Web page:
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  • JaPeL - Friday, February 22, 2013 - link

    Well, I don't care about mpx, or the buzzwords, as long as they deliever what they promise, anyway, by looking at the samples so far, I'm a little dissapointed, I was hoping something better than the lumia, but it doesn't seem to be the case so far. Reply
  • MonkeyPaw - Friday, February 22, 2013 - link

    No kidding. I've used a tablet before with a camera that was totally useless. MP aren't everything, and I think that as long as people give the One a chance while shopping, actual use will make all the difference. I'm sure the sales folk will be asked to promote it as well. Reply
  • Johnmcl7 - Friday, February 22, 2013 - link

    For a while it was believed that high number of pixels were destroying image quality and if someone produced a low resolution sensor it would produce far better image quality. However since then there's been several very high resolution sensors which have pretty much put that to bed as they've been able to surpass their predecessors. The most obvious example is the D800 which uses a 36MP Sony sensor and is the highest resolution full frame sensor there is currently offering triple the resolution of the older 12MP D700. Despite the much smaller pixels though the D800 surpasses the D700 for high iso and dynamic range plus of course obliterates it in resolution putting it at the top of DxO's chart, ahead of the lower resolution Canon 5D mk III.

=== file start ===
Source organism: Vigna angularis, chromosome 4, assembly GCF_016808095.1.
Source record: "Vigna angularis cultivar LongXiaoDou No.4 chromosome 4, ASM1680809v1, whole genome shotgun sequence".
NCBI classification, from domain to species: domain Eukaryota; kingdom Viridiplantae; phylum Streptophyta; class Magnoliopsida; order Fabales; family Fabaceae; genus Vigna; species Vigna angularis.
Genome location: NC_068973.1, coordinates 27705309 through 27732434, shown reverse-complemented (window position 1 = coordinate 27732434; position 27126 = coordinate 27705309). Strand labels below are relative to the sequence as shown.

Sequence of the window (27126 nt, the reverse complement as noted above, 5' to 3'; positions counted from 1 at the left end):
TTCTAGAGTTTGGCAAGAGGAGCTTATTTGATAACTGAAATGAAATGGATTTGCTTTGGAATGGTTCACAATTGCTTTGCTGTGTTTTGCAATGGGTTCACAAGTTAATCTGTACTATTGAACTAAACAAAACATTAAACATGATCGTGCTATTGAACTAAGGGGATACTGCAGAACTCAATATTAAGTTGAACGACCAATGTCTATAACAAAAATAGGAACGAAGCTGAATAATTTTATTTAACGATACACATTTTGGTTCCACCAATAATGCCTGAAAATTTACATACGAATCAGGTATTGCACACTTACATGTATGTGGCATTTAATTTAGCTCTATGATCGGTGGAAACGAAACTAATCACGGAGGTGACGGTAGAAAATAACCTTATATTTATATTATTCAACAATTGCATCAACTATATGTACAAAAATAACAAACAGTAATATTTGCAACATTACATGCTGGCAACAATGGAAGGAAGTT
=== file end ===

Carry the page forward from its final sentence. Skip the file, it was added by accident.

Nokia then went several steps further and packed 41MP into the Pureview 808, admittedly its sensor was far larger than phone cameras and in fact larger than most compact cameras but still despite the huge resolution it offered image quality that it looks like other camera phones won't be able to match for a long time.

    So I'm not convinced about HTC's approach now, we'll need to see how it fares against new high resolution sensors in upcoming smartphones.

  • UpSpin - Saturday, February 23, 2013 - link

    If you take a picture with a smartphone and
    - you share it online, the software will reduce the image size drastically. So a 8MP or even 12MP does make no sense, because you never make a use of it.
    - you keep it for yourself or print it as a photo and take a closer look, zooming to 100% in a 12MP smartphone image, shows that the 12MP don't add any information, except noise, over a 8MP image.

    You mentioned it already with the Pureview, it's not just the MP count, you have to consider the full package. If you reduce MP count but also reduce sensor size, you gained nothing. But HTC reduced MP size and slightly increased sensor size. HTC also added an OIS.